Joseph Hall has an article, History is in your genes, about the Genographic Project – the ambitious 5-year plan to use DNA and map out global migration patterns, that is being sponsored/handled by National Geographic and IBM.
Paula Story has a story (hah!) in the Union-Tribune (San Diego), Knowing your relatives’ medical history can help you identify health risks and develop a personalized prevention program, that gets into an area that some don’t want to confront or think about, or that, on the flip side, actually got some peole into genealogy and their family history.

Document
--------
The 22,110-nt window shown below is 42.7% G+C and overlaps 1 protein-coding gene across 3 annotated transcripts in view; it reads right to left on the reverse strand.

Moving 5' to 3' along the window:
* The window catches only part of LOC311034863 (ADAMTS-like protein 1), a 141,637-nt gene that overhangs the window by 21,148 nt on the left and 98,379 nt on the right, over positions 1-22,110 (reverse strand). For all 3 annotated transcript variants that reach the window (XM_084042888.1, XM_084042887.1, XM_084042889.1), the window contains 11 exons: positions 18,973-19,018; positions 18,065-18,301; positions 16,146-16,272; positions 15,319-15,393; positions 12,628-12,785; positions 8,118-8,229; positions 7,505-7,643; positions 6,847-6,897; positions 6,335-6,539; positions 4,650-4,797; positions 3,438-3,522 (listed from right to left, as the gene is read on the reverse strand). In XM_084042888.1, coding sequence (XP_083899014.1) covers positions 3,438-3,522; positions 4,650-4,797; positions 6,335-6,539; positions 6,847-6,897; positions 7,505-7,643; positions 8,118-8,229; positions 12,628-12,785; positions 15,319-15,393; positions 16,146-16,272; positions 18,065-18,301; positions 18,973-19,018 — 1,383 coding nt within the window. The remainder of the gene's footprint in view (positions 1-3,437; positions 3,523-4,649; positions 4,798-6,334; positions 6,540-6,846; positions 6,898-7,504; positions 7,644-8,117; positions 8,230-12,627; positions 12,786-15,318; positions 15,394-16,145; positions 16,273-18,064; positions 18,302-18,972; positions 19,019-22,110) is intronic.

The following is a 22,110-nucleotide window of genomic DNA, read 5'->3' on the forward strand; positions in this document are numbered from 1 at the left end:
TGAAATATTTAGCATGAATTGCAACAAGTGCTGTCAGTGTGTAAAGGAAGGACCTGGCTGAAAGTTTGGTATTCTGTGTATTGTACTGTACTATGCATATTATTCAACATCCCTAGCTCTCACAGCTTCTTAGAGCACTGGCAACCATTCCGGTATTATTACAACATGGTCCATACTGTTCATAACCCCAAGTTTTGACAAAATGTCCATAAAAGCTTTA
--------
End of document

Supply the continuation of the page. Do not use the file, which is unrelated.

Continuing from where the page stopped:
Over at Sci-Tech Today, there is an interesting article from the Associated Press, Colonial Skeleton Stumps Archaeologists, about trying to identify remains from Colonial America in the 1600s. I’ve read another article in a magazine that mentioned some genealogy work that was done in England to find his sister (as you’ll see, they thought they had found her, and took DNA samples, however they turned out to be wrong.
According to TODAYonline (Singapore), reaching 100 years old may become the norm in some nations:
They go on to talk about it may widen the gap between nations, but I just want to look at it from the point of view of genealogy – I’m not sure how it would change things, but I know it would make them very interesting. Could you imagine if this had been case within the past 60 years, and how much it would have changed your genealogy research?
Something to ponder.